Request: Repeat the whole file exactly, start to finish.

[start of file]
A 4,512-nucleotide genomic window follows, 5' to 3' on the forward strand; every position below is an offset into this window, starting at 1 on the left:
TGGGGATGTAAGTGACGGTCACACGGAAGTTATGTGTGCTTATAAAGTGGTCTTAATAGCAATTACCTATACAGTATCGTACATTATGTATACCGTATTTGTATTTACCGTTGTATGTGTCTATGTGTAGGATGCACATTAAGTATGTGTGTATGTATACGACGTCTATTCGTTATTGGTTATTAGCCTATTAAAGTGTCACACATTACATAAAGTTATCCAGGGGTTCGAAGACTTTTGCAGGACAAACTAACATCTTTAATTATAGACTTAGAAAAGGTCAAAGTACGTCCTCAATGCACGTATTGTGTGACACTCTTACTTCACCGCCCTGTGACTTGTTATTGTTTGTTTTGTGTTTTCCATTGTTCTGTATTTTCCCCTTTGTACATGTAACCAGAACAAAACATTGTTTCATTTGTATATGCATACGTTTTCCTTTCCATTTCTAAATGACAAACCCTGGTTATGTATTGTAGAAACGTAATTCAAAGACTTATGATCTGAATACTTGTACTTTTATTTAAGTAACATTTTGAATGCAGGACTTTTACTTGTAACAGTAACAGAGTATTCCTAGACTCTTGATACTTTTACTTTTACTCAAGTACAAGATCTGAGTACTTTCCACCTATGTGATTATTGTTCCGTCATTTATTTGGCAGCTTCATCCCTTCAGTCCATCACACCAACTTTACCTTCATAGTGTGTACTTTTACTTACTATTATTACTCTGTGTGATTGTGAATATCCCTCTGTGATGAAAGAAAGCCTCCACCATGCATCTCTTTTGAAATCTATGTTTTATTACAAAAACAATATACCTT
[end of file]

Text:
A 4,512-nucleotide genomic window follows, 5' to 3' on the forward strand; every position below is an offset into this window, starting at 1 on the left:
TGGGGATGTAAGTGACGGTCACACGGAAGTTATGTGTGCTTATAAAGTGGTCTTAATAGCAATTACCTATACAGTATCGTACATTATGTATACCGTATTTGTATTTACCGTTGTATGTGTCTATGTGTAGGATGCACATTAAGTATGTGTGTATGTATACGACGTCTATTCGTTATTGGTTATTAGCCTATTAAAGTGTCACACATTACATAAAGTTATCCAGGGGTTCGAAGACTTTTGCAGGACAAACTAACATCTTTAATTATAGACTTAGAAAAGGTCAAAGTACGTCCTCAATGCACGTATTGTGTGACACTCTTACTTCACCGCCCTGTGACTTGTTATTGTTTGTTTTGTGTTTTCCATTGTTCTGTATTTTCCCCTTTGTACATGTAACCAGAACAAAACATTGTTTCATTTGTATATGCATACGTTTTCCTTTCCATTTCTAAATGACAAACCCTGGTTATGTATTGTAGAAACGTAATTCAAAGACTTATGATCTGAATACTTGTACTTTTATTTAAGTAACATTTTGAATGCAGGACTTTTACTTGTAACAGTAACAGAGTATTCCTAGACTCTTGATACTTTTACTTTTACTCAAGTACAAGATCTGAGTACTTTCCACCTATGTGATTATTGTTCCGTCATTTATTTGGCAGCTTCATCCCTTCAGTCCATCACACCAACTTTACCTTCATAGTGTGTACTTTTACTTACTATTATTACTCTGTGTGATTGTGAATATCCCTCTGTGATGAAAGAAAGCCTCCACCATGCATCTCTTTTGAAATCTATGTTTTATTACAAAAACAATATACCTT